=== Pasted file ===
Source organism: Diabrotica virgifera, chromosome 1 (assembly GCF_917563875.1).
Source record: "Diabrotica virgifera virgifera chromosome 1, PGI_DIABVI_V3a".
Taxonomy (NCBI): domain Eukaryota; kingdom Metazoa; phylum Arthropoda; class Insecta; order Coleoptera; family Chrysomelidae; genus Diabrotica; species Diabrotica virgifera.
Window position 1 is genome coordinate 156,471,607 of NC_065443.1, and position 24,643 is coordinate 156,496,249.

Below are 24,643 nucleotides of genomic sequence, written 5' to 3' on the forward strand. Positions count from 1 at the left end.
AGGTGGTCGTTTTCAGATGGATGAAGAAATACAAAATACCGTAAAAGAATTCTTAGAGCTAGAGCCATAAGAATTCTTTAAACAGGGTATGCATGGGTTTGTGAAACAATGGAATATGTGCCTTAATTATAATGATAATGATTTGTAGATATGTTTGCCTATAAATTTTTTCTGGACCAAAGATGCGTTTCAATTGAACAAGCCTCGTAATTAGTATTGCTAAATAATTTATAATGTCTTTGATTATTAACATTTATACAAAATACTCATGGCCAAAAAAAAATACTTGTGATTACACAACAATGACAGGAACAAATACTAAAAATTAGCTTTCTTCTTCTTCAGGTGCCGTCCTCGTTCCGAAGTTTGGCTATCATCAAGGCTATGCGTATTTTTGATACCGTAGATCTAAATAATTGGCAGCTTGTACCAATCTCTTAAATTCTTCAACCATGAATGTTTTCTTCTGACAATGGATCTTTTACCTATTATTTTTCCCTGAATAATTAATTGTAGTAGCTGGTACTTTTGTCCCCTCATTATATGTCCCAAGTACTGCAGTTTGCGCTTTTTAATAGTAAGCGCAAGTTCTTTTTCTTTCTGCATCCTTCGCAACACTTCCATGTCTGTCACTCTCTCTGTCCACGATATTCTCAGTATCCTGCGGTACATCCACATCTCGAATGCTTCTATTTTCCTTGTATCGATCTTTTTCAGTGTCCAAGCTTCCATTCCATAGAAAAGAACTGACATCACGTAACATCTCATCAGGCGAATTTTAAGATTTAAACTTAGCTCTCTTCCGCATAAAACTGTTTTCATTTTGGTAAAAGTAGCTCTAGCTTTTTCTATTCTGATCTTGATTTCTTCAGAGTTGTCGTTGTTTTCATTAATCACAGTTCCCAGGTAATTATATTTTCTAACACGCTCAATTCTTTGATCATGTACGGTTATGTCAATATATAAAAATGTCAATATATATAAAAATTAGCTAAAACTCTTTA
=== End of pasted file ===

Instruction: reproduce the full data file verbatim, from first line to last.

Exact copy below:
Source organism: Diabrotica virgifera, chromosome 1 (assembly GCF_917563875.1).
Source record: "Diabrotica virgifera virgifera chromosome 1, PGI_DIABVI_V3a".
Taxonomy (NCBI): domain Eukaryota; kingdom Metazoa; phylum Arthropoda; class Insecta; order Coleoptera; family Chrysomelidae; genus Diabrotica; species Diabrotica virgifera.
Window position 1 is genome coordinate 156,471,607 of NC_065443.1, and position 24,643 is coordinate 156,496,249.

Below are 24,643 nucleotides of genomic sequence, written 5' to 3' on the forward strand. Positions count from 1 at the left end.
AGGTGGTCGTTTTCAGATGGATGAAGAAATACAAAATACCGTAAAAGAATTCTTAGAGCTAGAGCCATAAGAATTCTTTAAACAGGGTATGCATGGGTTTGTGAAACAATGGAATATGTGCCTTAATTATAATGATAATGATTTGTAGATATGTTTGCCTATAAATTTTTTCTGGACCAAAGATGCGTTTCAATTGAACAAGCCTCGTAATTAGTATTGCTAAATAATTTATAATGTCTTTGATTATTAACATTTATACAAAATACTCATGGCCAAAAAAAAATACTTGTGATTACACAACAATGACAGGAACAAATACTAAAAATTAGCTTTCTTCTTCTTCAGGTGCCGTCCTCGTTCCGAAGTTTGGCTATCATCAAGGCTATGCGTATTTTTGATACCGTAGATCTAAATAATTGGCAGCTTGTACCAATCTCTTAAATTCTTCAACCATGAATGTTTTCTTCTGACAATGGATCTTTTACCTATTATTTTTCCCTGAATAATTAATTGTAGTAGCTGGTACTTTTGTCCCCTCATTATATGTCCCAAGTACTGCAGTTTGCGCTTTTTAATAGTAAGCGCAAGTTCTTTTTCTTTCTGCATCCTTCGCAACACTTCCATGTCTGTCACTCTCTCTGTCCACGATATTCTCAGTATCCTGCGGTACATCCACATCTCGAATGCTTCTATTTTCCTTGTATCGATCTTTTTCAGTGTCCAAGCTTCCATTCCATAGAAAAGAACTGACATCACGTAACATCTCATCAGGCGAATTTTAAGATTTAAACTTAGCTCTCTTCCGCATAAAACTGTTTTCATTTTGGTAAAAGTAGCTCTAGCTTTTTCTATTCTGATCTTGATTTCTTCAGAGTTGTCGTTGTTTTCATTAATCACAGTTCCCAGGTAATTATATTTTCTAACACGCTCAATTCTTTGATCATGTACGGTTATGTCAATATATAAAAATGTCAATATATATAAAAATTAGCTAAAACTCTTTA